Everybody seems to love to hate on Walmart, though most Americans love their low, low prices and massive selection. The mega-chain is the subject of any number of memes and terrible stories - not surprising given how many people shop and work there. It seems like a giant, faceless entity - but the store is actually the brainchild of the Waltons, the richest family in America.
Just who are the Waltons, and how did they grow their eye-popping fortune? The family's legacy started small, with one five-and-dime store opened by Sam Walton in Bentonville, AR, in 1950. But it didn't take long for that one little shop to become a sprawling chain of stores, which owed their massive success to their competitively low prices.
Today, the Waltons still collectively own more than half of their family company. As for the breathtaking sums Walmart has brought them, they've spent them in some fascinating ways. From building an art museum in rural Arkansas to sinking untold funds into a doomsday bunker, stories about the Walton family show they definitely do spend some of their fortunte. And scandalous facts about the Walton family show that, in some ways, they're just like everyone else - just a lot wealthier. The Waltons are about so much more than just rock-bottom prices.
For all of the scorn heaped on the outrageous wealth of the Walton family, you can't deny that they're equal-opportunity billionaires. In fact, the Walton heiresses are among the richest women in the world. As of 2017, Alice Walton, the daughter of Walmart founder Sam Walton, has a net worth of $33.8 billion.
Her sister-in-law Christy Walton and her cousins, Anne Walter Kroenke, and Nancy Walton Laurie, make up the rest of the estimated $49.5 billion net worth of the Walton women.
Over Thanksgiving weekend in 1983, Alice Walton crashed her Jeep in Acapulco, Mexico. She shattered her leg in the accident, and had to be airlifted out. The injury caused an infection, leaving her with a permanent limp. She broke her nose in another incident in 1998, and was charged with a DWI.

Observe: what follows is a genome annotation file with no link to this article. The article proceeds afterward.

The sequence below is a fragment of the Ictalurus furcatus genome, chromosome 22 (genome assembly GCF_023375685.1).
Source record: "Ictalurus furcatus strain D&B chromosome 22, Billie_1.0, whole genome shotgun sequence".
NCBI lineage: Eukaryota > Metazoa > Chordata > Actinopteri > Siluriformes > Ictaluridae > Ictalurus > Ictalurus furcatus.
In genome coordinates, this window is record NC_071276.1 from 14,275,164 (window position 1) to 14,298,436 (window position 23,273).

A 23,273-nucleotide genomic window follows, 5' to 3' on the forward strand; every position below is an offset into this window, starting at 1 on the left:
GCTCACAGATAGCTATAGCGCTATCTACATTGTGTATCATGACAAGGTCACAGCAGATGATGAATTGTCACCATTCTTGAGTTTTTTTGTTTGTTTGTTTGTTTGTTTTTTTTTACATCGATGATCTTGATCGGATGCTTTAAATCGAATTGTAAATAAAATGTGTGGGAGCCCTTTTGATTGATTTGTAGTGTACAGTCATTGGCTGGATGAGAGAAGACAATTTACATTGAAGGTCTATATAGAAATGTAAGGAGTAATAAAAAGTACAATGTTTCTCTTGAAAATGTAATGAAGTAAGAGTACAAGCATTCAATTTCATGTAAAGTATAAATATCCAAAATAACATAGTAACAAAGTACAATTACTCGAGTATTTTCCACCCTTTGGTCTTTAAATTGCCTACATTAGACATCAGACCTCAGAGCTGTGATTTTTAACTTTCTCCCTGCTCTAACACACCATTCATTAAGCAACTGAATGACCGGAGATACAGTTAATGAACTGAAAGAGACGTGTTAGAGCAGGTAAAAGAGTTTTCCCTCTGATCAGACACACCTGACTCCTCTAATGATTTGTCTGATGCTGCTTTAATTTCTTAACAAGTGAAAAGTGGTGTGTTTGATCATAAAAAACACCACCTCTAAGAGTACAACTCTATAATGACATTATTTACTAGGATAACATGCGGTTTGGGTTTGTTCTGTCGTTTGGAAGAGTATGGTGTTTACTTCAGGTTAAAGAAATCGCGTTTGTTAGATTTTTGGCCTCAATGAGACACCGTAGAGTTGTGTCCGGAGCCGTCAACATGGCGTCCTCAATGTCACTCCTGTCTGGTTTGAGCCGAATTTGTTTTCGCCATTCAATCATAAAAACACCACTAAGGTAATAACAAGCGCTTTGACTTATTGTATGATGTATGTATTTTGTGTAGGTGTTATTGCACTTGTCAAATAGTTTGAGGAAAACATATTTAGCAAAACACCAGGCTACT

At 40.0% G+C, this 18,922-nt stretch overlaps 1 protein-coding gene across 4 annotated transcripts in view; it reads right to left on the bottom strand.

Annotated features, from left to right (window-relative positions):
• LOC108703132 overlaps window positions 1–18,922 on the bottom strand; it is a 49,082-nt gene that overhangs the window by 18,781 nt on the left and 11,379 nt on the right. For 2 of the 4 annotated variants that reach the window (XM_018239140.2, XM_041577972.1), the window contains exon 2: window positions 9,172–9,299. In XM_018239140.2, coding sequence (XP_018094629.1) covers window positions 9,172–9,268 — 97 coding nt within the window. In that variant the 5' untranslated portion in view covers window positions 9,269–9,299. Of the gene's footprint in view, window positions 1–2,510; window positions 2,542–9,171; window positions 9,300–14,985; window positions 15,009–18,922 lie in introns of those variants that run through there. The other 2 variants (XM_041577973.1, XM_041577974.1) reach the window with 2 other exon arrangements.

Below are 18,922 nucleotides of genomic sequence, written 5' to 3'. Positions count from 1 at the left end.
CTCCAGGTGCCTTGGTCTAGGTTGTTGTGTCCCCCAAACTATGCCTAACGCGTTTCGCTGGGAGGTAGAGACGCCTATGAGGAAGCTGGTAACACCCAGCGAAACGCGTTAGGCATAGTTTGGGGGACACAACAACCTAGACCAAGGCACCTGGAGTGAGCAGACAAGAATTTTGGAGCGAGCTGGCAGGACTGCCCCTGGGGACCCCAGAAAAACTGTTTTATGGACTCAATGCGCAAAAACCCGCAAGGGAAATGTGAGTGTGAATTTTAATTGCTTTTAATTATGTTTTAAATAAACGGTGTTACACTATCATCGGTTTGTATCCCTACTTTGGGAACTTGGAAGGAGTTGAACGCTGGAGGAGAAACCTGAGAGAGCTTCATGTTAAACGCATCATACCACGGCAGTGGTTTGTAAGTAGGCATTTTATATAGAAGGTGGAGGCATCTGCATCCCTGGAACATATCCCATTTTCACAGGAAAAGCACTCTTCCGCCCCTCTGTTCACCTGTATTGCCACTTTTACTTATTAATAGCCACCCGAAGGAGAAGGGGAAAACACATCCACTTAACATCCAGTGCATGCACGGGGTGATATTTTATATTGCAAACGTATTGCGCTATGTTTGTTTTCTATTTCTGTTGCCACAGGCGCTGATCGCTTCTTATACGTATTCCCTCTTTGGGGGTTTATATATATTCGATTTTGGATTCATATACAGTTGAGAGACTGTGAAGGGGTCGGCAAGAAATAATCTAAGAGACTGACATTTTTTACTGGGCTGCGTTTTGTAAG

Walton also has a DUI record in Arkansas. In 2011, Walker was caught driving drunk on her way home from the gala opening of her Bentonville art museum, Crystal Bridges. She spent nine hours in jail, but otherwise went unpunished.
In 2013, a similar scenario occurred. She was set with a court date, but suddenly, the highway patrolman who arrested her was suspended from his job, with no reason provided. Since he couldn't testify in court, the case was dropped.
Walton's worst traffic accident occurred in 1989. On a misty morning, she crashed into a pedestrian on the road, killing the woman instantly. No charges were brought against Walton.
John Walton, the son of Walmart founder Sam Walton, had an intriguing life. He served during the Vietnam War as a Green Beret, and saw some vicious fighting overseas. Walton was eventually awarded the Silver Star for his service.
When he returned home, Walton became a pilot. Tragically, his passion for flight proved fatal. He crashed his experimental aircraft in June of 2005 and died on impact.
Ann Walton Kroenke is the daughter of Walmart cofounder Bud Walton, and inherited his stake in the company when he passed away in 1995. She is not actively involved with Walmart.
Her husband, Stan Kroenke, is a billionaire as well; he made his fortune through commercial real estate. He owns the Los Angeles Rams, the Denver Nuggets, the Colorado Avalanche, and the Colorado Rapids. He also holds a majority stake in Arsenal.
The Kroenkes were caught up in controversy in 2016 when they suddenly moved their NFL Rams franchise from St. Louis, MO, to Los Angeles, CA. The city of St. Louis is suing the Kroenkes for the short notice and major loss of city income.